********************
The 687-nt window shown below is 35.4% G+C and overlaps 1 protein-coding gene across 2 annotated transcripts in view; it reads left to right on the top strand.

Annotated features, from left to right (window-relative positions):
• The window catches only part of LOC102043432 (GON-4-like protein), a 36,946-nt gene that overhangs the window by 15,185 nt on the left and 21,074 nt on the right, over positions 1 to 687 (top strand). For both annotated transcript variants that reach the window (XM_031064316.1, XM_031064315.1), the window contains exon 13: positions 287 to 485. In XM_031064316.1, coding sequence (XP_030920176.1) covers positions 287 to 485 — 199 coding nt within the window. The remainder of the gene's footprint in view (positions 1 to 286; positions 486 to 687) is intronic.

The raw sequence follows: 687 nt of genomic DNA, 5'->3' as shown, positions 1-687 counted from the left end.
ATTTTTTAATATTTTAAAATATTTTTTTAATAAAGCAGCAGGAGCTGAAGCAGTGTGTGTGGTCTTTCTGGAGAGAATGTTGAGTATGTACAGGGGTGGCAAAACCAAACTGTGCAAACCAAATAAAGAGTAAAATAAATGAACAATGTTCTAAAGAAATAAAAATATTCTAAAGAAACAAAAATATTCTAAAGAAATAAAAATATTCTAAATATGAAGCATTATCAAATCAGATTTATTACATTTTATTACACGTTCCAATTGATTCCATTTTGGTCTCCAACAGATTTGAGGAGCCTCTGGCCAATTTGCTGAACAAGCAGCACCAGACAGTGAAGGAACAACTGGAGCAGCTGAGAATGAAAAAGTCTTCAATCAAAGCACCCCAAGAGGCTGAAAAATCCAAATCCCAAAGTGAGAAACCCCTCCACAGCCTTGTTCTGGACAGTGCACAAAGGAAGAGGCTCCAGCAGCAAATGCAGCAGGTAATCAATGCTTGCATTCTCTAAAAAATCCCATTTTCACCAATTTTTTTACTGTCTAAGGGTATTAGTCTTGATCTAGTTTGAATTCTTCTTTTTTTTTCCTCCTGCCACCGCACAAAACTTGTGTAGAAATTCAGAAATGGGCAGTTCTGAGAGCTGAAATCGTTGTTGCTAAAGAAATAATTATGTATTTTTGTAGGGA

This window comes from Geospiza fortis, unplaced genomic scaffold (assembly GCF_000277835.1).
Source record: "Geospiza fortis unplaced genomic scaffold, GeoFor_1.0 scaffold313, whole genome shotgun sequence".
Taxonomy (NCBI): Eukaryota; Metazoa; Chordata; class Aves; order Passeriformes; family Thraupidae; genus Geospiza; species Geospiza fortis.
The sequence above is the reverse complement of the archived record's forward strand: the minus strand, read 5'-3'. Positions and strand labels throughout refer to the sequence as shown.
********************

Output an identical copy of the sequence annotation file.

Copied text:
The 687-nt window shown below is 35.4% G+C and overlaps 1 protein-coding gene across 2 annotated transcripts in view; it reads left to right on the top strand.

Annotated features, from left to right (window-relative positions):
• The window catches only part of LOC102043432 (GON-4-like protein), a 36,946-nt gene that overhangs the window by 15,185 nt on the left and 21,074 nt on the right, over positions 1 to 687 (top strand). For both annotated transcript variants that reach the window (XM_031064316.1, XM_031064315.1), the window contains exon 13: positions 287 to 485. In XM_031064316.1, coding sequence (XP_030920176.1) covers positions 287 to 485 — 199 coding nt within the window. The remainder of the gene's footprint in view (positions 1 to 286; positions 486 to 687) is intronic.

The raw sequence follows: 687 nt of genomic DNA, 5'->3' as shown, positions 1-687 counted from the left end.
ATTTTTTAATATTTTAAAATATTTTTTTAATAAAGCAGCAGGAGCTGAAGCAGTGTGTGTGGTCTTTCTGGAGAGAATGTTGAGTATGTACAGGGGTGGCAAAACCAAACTGTGCAAACCAAATAAAGAGTAAAATAAATGAACAATGTTCTAAAGAAATAAAAATATTCTAAAGAAACAAAAATATTCTAAAGAAATAAAAATATTCTAAATATGAAGCATTATCAAATCAGATTTATTACATTTTATTACACGTTCCAATTGATTCCATTTTGGTCTCCAACAGATTTGAGGAGCCTCTGGCCAATTTGCTGAACAAGCAGCACCAGACAGTGAAGGAACAACTGGAGCAGCTGAGAATGAAAAAGTCTTCAATCAAAGCACCCCAAGAGGCTGAAAAATCCAAATCCCAAAGTGAGAAACCCCTCCACAGCCTTGTTCTGGACAGTGCACAAAGGAAGAGGCTCCAGCAGCAAATGCAGCAGGTAATCAATGCTTGCATTCTCTAAAAAATCCCATTTTCACCAATTTTTTTACTGTCTAAGGGTATTAGTCTTGATCTAGTTTGAATTCTTCTTTTTTTTTCCTCCTGCCACCGCACAAAACTTGTGTAGAAATTCAGAAATGGGCAGTTCTGAGAGCTGAAATCGTTGTTGCTAAAGAAATAATTATGTATTTTTGTAGGGA

This window comes from Geospiza fortis, unplaced genomic scaffold (assembly GCF_000277835.1).
Source record: "Geospiza fortis unplaced genomic scaffold, GeoFor_1.0 scaffold313, whole genome shotgun sequence".
Taxonomy (NCBI): Eukaryota; Metazoa; Chordata; class Aves; order Passeriformes; family Thraupidae; genus Geospiza; species Geospiza fortis.
The sequence above is the reverse complement of the archived record's forward strand: the minus strand, read 5'-3'. Positions and strand labels throughout refer to the sequence as shown.